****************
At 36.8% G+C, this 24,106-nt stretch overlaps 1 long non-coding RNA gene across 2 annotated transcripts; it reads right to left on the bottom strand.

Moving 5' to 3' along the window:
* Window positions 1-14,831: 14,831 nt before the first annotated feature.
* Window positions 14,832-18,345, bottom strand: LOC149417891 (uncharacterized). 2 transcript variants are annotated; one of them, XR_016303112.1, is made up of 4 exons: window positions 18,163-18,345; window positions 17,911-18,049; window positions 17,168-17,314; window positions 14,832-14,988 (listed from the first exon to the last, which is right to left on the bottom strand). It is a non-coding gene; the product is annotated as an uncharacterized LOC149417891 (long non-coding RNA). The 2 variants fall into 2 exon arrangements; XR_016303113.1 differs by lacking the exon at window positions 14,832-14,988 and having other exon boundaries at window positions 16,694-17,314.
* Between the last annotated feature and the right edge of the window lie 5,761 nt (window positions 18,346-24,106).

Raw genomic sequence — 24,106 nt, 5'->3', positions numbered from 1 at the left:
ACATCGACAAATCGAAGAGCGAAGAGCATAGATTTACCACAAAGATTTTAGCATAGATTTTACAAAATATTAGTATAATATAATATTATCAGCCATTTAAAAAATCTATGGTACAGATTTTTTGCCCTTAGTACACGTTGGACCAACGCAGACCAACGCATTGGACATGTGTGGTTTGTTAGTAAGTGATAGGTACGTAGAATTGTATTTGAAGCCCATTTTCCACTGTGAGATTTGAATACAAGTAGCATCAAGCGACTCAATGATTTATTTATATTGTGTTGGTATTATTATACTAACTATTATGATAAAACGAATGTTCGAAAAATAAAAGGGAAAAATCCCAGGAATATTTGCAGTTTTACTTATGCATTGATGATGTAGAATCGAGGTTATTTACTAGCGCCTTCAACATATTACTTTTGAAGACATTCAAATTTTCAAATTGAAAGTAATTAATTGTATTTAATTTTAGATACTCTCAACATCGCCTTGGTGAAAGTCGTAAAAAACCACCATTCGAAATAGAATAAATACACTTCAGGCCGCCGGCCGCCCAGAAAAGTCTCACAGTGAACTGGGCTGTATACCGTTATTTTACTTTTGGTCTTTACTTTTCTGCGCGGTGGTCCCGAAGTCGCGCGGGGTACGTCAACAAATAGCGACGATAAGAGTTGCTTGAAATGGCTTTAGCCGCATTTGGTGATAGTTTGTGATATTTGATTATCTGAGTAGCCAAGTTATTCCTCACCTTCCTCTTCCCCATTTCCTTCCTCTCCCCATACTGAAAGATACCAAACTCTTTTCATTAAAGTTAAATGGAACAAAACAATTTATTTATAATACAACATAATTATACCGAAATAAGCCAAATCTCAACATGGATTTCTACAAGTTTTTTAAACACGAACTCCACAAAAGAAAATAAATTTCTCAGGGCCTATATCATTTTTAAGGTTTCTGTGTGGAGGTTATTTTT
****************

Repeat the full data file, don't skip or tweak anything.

At 36.8% G+C, this 24,106-nt stretch overlaps 1 long non-coding RNA gene across 2 annotated transcripts; it reads right to left on the bottom strand.

Moving 5' to 3' along the window:
* Window positions 1-14,831: 14,831 nt before the first annotated feature.
* Window positions 14,832-18,345, bottom strand: LOC149417891 (uncharacterized). 2 transcript variants are annotated; one of them, XR_016303112.1, is made up of 4 exons: window positions 18,163-18,345; window positions 17,911-18,049; window positions 17,168-17,314; window positions 14,832-14,988 (listed from the first exon to the last, which is right to left on the bottom strand). It is a non-coding gene; the product is annotated as an uncharacterized LOC149417891 (long non-coding RNA). The 2 variants fall into 2 exon arrangements; XR_016303113.1 differs by lacking the exon at window positions 14,832-14,988 and having other exon boundaries at window positions 16,694-17,314.
* Between the last annotated feature and the right edge of the window lie 5,761 nt (window positions 18,346-24,106).

Raw genomic sequence — 24,106 nt, 5'->3', positions numbered from 1 at the left:
ACATCGACAAATCGAAGAGCGAAGAGCATAGATTTACCACAAAGATTTTAGCATAGATTTTACAAAATATTAGTATAATATAATATTATCAGCCATTTAAAAAATCTATGGTACAGATTTTTTGCCCTTAGTACACGTTGGACCAACGCAGACCAACGCATTGGACATGTGTGGTTTGTTAGTAAGTGATAGGTACGTAGAATTGTATTTGAAGCCCATTTTCCACTGTGAGATTTGAATACAAGTAGCATCAAGCGACTCAATGATTTATTTATATTGTGTTGGTATTATTATACTAACTATTATGATAAAACGAATGTTCGAAAAATAAAAGGGAAAAATCCCAGGAATATTTGCAGTTTTACTTATGCATTGATGATGTAGAATCGAGGTTATTTACTAGCGCCTTCAACATATTACTTTTGAAGACATTCAAATTTTCAAATTGAAAGTAATTAATTGTATTTAATTTTAGATACTCTCAACATCGCCTTGGTGAAAGTCGTAAAAAACCACCATTCGAAATAGAATAAATACACTTCAGGCCGCCGGCCGCCCAGAAAAGTCTCACAGTGAACTGGGCTGTATACCGTTATTTTACTTTTGGTCTTTACTTTTCTGCGCGGTGGTCCCGAAGTCGCGCGGGGTACGTCAACAAATAGCGACGATAAGAGTTGCTTGAAATGGCTTTAGCCGCATTTGGTGATAGTTTGTGATATTTGATTATCTGAGTAGCCAAGTTATTCCTCACCTTCCTCTTCCCCATTTCCTTCCTCTCCCCATACTGAAAGATACCAAACTCTTTTCATTAAAGTTAAATGGAACAAAACAATTTATTTATAATACAACATAATTATACCGAAATAAGCCAAATCTCAACATGGATTTCTACAAGTTTTTTAAACACGAACTCCACAAAAGAAAATAAATTTCTCAGGGCCTATATCATTTTTAAGGTTTCTGTGTGGAGGTTATTTTT